China’s Identity in International Law (1-2 September 2016)

The University of Hong Kong’s
East Asian International Economic Law & Policy Programme,
Asian Institute of International Financial Law,
Centre For Chinese Law

The RGC GRANT SCHEME on
“The Impact Of Western International Law On The Disintegration Of The Late Qing Empire,
And The Continuing Consequences For East Asia In The 21st Century”
&
RGC Theme-based Research Scheme Project:
“Enhancing Hong Kong’s Future as a Leading International Financial Centre”

An International Workshop on

CHINA’S IDENTITY IN INTERNATIONAL LAW

Co-Chaired by
Professors C. L. Lim, University of Hong Kong &
John Anthony Carty, 
Tsinghua University, Beijing

1-2 September 2016 (Thursday and Friday)
Academic Conference Room, 11/F Cheng Yu Tung Tower
The University of Hong Kong

China’s history with international law as practised on it by the West and Japan has left all its relations politically and militarily with its neighbours volatile and also its relations with the United States. However, too intense an emphasis has been given to the South China Sea issue. It risks neglect of a broader and deeper appraisal of China’s international economic relationships and economic treaty arrangements, as well as the range of choices China faces in the WTO, in the sphere of regional trade arrangements, in China’s investment treaty policy, in the field of international financial institutions and in the developmental field. After all, the main weight of China’s recent strategy for relating to and integrating with the world currently relies upon economic development cooperation and even integration – trade, investment and financial – with important implications for how China perceives itself. Having said that, it appears since 2009 and maybe especially since 2012 that China also wants to deal more with that which has been left over from the past. We propose to take a holistic view of China’s foreign economic treaties and initiatives, and the historical and territorial complexities it now faces. We do so by asking how China currently is perceived, and perceives itself, as a major actor in the international legal order. This interdisciplinary collaboration will be led by presentations on original diplomatic archival research and by international economic and financial law experts.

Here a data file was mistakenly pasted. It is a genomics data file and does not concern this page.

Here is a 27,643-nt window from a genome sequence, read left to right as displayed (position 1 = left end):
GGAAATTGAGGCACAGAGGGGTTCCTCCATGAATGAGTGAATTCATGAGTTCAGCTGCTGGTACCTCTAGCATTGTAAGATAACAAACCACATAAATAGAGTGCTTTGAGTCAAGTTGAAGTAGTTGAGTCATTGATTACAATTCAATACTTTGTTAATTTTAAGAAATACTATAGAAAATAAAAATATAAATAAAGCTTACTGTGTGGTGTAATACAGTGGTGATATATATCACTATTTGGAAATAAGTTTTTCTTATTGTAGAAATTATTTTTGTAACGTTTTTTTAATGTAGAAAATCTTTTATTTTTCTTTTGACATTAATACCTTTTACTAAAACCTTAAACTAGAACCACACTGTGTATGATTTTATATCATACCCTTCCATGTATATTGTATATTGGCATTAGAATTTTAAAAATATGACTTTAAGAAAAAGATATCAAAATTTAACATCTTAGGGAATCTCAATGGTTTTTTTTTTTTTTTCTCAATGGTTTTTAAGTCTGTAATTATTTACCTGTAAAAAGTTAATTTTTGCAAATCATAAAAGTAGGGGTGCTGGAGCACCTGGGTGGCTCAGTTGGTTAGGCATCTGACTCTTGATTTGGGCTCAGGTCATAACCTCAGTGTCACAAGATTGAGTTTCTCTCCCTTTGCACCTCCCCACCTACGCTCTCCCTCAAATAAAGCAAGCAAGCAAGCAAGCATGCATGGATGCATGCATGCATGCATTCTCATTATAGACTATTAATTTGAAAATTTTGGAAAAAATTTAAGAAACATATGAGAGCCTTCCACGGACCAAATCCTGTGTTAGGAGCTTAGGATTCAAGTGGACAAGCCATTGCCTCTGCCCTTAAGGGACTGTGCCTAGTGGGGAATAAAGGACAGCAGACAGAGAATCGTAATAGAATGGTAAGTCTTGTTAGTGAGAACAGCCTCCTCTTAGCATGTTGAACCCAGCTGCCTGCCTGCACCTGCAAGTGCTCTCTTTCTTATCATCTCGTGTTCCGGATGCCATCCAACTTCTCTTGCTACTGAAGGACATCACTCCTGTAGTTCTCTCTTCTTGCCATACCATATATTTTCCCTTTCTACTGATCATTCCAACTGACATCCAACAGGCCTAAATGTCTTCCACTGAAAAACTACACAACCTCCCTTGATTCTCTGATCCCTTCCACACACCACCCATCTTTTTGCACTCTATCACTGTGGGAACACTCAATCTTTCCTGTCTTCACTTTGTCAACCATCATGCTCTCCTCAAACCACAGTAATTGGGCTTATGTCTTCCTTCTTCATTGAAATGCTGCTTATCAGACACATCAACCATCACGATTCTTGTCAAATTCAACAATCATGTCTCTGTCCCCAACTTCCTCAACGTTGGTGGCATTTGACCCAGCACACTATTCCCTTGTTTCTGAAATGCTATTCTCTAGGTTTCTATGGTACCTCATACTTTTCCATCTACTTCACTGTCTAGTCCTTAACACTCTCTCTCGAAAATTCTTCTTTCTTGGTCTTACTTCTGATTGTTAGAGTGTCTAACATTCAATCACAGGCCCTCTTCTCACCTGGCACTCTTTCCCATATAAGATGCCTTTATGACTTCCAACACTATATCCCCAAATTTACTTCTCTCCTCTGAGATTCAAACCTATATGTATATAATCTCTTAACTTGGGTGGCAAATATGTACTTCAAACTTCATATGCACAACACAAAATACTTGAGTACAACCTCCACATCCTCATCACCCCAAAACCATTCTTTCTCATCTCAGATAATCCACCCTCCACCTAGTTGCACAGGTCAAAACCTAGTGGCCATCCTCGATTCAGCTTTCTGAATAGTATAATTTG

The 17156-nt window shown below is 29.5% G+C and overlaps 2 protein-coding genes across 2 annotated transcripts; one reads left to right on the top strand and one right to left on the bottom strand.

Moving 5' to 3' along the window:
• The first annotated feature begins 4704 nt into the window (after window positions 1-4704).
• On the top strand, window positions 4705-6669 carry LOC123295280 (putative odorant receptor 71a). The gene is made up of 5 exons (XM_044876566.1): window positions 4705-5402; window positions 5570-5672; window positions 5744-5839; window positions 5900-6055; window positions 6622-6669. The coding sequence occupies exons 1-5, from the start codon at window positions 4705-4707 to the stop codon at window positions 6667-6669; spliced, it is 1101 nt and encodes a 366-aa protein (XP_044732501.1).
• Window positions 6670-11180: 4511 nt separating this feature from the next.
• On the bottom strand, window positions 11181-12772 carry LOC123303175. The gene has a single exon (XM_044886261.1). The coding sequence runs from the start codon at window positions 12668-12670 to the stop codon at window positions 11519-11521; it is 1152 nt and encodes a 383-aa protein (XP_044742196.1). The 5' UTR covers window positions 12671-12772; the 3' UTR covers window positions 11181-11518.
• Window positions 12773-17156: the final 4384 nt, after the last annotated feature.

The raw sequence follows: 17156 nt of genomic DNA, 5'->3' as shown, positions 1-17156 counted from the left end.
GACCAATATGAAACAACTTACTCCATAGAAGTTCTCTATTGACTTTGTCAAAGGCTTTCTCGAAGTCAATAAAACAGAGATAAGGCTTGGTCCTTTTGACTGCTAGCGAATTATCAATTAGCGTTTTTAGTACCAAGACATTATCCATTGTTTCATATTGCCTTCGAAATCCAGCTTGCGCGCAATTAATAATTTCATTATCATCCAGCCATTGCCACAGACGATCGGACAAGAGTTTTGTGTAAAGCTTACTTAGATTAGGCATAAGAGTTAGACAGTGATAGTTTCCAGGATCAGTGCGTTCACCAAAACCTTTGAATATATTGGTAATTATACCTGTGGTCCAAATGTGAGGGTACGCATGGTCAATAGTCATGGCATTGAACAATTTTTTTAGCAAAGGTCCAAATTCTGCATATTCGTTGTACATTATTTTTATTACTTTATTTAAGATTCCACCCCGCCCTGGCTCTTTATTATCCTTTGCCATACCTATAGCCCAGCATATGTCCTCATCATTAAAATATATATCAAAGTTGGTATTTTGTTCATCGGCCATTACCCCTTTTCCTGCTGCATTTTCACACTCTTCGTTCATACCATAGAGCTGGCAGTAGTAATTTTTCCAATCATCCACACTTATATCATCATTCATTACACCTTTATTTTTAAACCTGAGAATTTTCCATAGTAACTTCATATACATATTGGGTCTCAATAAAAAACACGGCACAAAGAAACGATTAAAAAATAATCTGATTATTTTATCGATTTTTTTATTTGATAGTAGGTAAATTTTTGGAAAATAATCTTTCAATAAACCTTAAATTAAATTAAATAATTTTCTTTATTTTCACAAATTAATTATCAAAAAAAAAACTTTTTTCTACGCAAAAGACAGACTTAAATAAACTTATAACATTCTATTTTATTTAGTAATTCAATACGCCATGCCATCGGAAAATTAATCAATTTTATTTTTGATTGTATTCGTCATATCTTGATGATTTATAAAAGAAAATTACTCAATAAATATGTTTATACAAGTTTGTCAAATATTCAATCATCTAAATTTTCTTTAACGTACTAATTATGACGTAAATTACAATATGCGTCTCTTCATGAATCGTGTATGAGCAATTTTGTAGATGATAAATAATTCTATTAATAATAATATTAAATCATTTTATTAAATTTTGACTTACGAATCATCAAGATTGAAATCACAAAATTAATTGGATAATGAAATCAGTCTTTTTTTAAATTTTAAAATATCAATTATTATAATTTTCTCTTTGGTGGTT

Programme